Above: Nicole Correri, with her now-21-year-old daughter, Thuraya, who she homeschooled in the Waldorf way.

Nicole has been organizing Bringing Waldorf Home conferences in Washington DC and having Gene as a keynote speaker at those event which she organized for six years. She said Gene has helped bring Waldorf to many Muslim families. Nicole said she is honored to have been Gene’s disciple.

Diana Hughes

RSCT pioneer, Diana Hughes said that when she first heard of “Distance Foundation Studies”, she had the same reaction as when she heard of “Waldorf homeschooling”. Diana said she had always worked on the premise that “Anthroposophy is the next person you meet”. However, Diana said, she had been grudgingly persuaded by Gene that these are things that the world needs in our time.

Warren Cohen

Warren Cohen (former RSCT co-director) said he had known Gene for five years before he realized that she was any differently abled than anyone else. Warren was the person Gene reported to, at the Rudolf Steiner Centre. 

He said she was entirely self-motivated and needed practically no supervision, and that she ran the largest and most successful program in the history of the Centre. The program he was referring to, Distance Foundation Studies, now has more than 100 students, all over the world.

Brian Searson

Brian Searson talked about his years working with Gene and Ena at the Edge Hill school. He remembers that Gene always wanted to make things better, and not get bogged down in interpersonal politics, because “we have work to do”. 

Several other people spoke movingly about their experience of working with Gene or having her as their mentor. These included Grace, Shelley, Marie-France, Vivienne, Sharon and Louise. We’re not going to report on all of them here, but we are going to include the entirety of the talk by Gene’s older sister Karon below, who lives in New Brunswick. We should also note that the people whose contributions are reported on here, said much more than is included in this report. Robert McKay and James Brian officiated at the event on behalf of the RSCT. Elisabeth Chomko and Susan Richard led the singing.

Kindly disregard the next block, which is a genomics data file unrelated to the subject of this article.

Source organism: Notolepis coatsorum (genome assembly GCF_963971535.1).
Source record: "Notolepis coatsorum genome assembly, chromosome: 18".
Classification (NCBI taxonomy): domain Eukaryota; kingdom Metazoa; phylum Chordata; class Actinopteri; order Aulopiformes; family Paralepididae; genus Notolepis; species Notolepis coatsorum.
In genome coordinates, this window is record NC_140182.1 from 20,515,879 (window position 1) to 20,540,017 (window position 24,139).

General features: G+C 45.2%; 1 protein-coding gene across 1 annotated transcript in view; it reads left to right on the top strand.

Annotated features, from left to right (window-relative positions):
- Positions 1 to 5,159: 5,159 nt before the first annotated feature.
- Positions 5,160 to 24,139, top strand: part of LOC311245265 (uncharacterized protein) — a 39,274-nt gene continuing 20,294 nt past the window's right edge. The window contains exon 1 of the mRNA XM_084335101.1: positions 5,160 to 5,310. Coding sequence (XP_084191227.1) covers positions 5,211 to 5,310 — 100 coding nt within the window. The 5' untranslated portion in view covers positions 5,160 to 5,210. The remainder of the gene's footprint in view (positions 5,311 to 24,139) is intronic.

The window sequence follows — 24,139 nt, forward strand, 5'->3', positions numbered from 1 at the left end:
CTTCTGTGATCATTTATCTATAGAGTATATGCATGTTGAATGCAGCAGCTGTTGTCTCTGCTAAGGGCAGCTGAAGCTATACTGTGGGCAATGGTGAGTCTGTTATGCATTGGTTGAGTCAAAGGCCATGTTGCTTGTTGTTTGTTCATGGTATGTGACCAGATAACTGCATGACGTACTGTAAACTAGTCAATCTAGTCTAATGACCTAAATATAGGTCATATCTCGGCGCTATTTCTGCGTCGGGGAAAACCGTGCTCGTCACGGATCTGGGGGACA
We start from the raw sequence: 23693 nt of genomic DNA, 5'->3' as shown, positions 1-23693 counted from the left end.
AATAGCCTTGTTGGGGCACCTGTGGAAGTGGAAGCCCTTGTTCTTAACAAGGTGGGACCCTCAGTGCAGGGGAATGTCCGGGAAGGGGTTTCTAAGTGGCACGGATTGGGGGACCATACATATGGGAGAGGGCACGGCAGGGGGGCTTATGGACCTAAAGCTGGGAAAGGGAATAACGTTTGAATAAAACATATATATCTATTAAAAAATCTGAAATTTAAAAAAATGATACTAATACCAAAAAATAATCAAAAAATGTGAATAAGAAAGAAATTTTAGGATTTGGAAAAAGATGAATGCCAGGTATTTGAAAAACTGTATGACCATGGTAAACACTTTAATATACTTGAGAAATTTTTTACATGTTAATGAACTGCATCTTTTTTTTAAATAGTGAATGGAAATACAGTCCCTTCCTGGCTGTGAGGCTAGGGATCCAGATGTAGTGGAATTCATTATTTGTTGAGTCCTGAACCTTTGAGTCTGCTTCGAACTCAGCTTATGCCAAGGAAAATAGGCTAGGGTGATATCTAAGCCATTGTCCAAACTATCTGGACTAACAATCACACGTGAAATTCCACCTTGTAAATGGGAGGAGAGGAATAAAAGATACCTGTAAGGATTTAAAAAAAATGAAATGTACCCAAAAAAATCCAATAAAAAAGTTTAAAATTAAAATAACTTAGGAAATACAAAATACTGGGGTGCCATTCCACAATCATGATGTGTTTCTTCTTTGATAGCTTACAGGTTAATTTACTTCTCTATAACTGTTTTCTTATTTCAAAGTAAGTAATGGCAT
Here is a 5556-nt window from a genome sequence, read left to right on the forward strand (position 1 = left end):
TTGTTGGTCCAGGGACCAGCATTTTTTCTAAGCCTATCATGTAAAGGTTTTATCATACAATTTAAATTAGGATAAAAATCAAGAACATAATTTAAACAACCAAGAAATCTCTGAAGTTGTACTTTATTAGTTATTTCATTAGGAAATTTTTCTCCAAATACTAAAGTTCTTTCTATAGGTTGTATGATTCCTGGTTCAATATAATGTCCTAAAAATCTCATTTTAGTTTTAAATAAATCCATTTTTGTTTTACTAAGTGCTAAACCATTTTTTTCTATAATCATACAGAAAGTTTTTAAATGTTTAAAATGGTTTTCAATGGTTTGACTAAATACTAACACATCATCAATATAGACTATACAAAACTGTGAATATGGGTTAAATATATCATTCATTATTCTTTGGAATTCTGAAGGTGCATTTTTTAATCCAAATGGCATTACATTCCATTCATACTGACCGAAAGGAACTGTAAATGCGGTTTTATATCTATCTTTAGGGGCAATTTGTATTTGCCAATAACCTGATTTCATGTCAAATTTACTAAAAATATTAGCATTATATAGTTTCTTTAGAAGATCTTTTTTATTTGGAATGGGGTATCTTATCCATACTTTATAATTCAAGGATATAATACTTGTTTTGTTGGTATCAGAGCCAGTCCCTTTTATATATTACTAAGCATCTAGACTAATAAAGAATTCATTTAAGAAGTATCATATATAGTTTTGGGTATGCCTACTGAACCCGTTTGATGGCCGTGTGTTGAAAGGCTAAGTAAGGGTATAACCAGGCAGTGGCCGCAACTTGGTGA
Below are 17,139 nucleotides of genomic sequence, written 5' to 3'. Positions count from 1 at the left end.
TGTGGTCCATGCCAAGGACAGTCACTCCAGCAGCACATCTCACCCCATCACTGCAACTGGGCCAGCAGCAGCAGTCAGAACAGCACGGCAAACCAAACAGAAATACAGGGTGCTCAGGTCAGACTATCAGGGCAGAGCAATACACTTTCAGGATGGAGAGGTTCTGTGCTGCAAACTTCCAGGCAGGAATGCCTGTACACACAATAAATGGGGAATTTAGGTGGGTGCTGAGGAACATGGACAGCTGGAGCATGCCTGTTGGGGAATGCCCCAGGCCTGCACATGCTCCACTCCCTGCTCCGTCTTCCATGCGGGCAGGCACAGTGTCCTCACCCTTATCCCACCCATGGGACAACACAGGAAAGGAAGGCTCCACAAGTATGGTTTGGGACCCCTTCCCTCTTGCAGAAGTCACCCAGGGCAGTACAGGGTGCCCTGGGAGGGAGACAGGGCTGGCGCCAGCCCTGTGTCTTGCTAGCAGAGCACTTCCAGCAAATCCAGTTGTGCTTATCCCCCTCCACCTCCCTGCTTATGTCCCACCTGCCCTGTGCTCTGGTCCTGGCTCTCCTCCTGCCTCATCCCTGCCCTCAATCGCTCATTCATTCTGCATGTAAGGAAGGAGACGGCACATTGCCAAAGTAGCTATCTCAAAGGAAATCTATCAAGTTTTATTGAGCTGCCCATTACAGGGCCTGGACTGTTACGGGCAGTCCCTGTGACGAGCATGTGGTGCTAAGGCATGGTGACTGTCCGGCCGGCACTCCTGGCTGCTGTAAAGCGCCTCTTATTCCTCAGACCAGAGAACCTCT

Gene’s family constellation was as follows: Ken was the oldest brother, followed by Karon (oldest sister), followed by Mack (John), then Gene, then Tim and Terry.

From Gene's sister Karom Campbell-Kervin

Above: Gene's older sister, Karom, shares Gene's story (below) at the Sept. 8th Tribute event.


SEPTEMBER 11, 1945 – AUGUST 4, 2018

I am honoured to have been asked to participate in this memorial to the life of my sister, Gene, and to include a few stories about her, especially those stories about her early life and the events and circumstances that shaped her life. 

When talking about early influences, I would be remiss if I did not mention the influence of my parents and especially my Mother, Margaret.  Gene and I both agreed that Mom was a strong example in teaching us to act with courage and guiding us to become independent thinkers.  Throughout our lives, Mom’s perseverance and fortitude was evident as she faced many daunting life challenges that would have proved insurmountable for anyone less courageous.